Am I My Mother’s Keeper?5/13/2011
In the Black community, there is no one more sacred than mama. And with good reason. Most of our mothers are superwomen: making a way out o...
In the Black community, there is no one more sacred than mama. And with good reason. Most of our mothers are superwomen: making a way out of no way, sacrificing their dreams for ours, playing the role of mother and father with little support. They deserve our praise, but this exaltation comes with a heavy burden for some daughters. There is an expectation in the black community that mothers and daughters should be the best of friends. But this simply isn't the case for many of us. In fact, some of us stifle our needs as daughters in order to maintain the appearance of being BFFs with our moms.
Related: Not All Mothers are Worthy of Praise
What we, and the Black community, need to understand is that we can have healthy mother-daughter relationships that aren't friendships. Some of us have nothing in common with our mothers. Some of us have mothers who are loving, beautiful people, but who are nursing wounds so deep that they create chasms in their relationships with us. Would you be best friends with someone who you didn't share common interests with, or who wasn't supportive of you? Of course not. Yet many of us try to force ourselves into that role with our mothers.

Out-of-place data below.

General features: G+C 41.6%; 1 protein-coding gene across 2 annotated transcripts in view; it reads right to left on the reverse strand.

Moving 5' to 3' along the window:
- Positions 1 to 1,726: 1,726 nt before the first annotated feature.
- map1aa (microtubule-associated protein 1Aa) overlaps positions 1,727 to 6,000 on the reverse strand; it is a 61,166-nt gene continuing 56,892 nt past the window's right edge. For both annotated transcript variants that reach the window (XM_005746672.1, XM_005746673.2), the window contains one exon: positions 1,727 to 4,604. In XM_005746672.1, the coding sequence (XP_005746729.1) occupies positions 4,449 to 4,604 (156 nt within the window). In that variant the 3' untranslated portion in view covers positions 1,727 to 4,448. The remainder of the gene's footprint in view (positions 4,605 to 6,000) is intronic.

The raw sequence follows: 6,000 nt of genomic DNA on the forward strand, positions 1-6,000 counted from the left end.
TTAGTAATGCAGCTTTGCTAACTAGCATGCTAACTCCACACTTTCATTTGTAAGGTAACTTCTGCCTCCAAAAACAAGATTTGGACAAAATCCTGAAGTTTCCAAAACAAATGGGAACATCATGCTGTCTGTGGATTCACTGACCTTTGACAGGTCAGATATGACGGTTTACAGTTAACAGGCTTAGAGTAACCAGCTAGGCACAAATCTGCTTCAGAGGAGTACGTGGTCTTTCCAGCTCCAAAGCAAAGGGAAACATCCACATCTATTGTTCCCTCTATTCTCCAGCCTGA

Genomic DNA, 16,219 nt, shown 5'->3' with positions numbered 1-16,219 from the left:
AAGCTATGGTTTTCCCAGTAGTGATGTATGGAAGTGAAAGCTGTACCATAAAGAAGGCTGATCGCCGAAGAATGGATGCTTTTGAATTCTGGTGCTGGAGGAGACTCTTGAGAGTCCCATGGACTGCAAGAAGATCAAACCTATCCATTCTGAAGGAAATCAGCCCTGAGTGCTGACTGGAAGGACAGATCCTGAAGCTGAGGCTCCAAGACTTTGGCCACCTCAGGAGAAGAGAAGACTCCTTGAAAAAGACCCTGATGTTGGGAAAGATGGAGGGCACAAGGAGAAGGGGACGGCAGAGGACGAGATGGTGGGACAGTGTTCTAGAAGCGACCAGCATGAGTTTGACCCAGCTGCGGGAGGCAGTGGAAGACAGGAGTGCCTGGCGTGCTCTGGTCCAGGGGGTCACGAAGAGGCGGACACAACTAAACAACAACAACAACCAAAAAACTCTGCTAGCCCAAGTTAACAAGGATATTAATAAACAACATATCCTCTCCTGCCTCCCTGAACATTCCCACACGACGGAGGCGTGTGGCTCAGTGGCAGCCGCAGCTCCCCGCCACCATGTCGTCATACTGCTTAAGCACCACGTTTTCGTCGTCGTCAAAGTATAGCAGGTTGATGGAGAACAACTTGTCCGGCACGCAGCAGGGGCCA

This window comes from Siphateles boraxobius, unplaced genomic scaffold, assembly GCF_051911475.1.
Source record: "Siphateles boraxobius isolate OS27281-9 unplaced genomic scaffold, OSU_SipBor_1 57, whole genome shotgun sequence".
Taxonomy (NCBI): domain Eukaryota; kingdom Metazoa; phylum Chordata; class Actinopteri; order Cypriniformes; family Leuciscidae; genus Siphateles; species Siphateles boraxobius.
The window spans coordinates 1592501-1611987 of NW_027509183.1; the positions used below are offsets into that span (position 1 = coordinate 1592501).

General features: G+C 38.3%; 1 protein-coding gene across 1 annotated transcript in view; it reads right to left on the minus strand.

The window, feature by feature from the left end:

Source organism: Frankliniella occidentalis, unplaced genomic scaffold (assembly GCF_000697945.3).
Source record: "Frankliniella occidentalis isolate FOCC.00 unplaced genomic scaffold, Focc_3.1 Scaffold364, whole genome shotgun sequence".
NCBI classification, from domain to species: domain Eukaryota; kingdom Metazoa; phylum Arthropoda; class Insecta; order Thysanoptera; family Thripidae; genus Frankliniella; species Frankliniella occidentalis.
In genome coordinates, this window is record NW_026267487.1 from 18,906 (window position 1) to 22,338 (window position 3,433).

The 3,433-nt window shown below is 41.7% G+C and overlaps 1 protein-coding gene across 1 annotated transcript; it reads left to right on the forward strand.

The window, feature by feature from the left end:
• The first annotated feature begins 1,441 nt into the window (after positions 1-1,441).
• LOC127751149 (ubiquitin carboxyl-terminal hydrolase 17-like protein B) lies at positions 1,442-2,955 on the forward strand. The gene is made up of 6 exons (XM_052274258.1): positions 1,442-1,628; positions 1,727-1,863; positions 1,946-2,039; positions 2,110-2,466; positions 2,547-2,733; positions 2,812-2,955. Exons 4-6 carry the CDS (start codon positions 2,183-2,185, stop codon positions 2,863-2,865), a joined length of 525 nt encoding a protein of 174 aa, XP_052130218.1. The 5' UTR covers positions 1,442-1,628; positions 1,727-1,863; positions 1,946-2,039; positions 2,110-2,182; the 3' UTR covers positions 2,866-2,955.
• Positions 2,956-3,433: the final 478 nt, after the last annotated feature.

The result is that many of us are emotionally armed in the presence of our mothers. Not wanting to appear as anything less than the perfect companion, we brace ourselves for the inevitable reminder of our failure to do so. This undue burden actually makes the relationship unhealthy, since both parties aren't being honest about who they are and what they can do for one another.
This shouldn't come off as an indictment of our mothers; our entire community has created this myth, and it takes all of us to shatter it. The Black community needs to understand that we can have healthy relationships with our mothers without being best friends. We need to foster stronger relationships within the community, especially among women, so that our mothers receive the kind of support that they need.
Our mothers have to stop relying on us to fill that void, and be more active about healing their emotional wounds and finding fulfillment in their own lives. And we need to stop putting pressure on ourselves and one another. We are daughters. We owe it to our mothers to be honest with them. We owe it to them to be grateful for all that they have given us, and to not live cloaked in a veil of resentment because of an unbearable burden.
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Reva writes semi-professionally and semi-therapeutically. She blogs at sunsetchasingsunsets.blogspot.com, and she’s @sunsetsarefree on Twitter.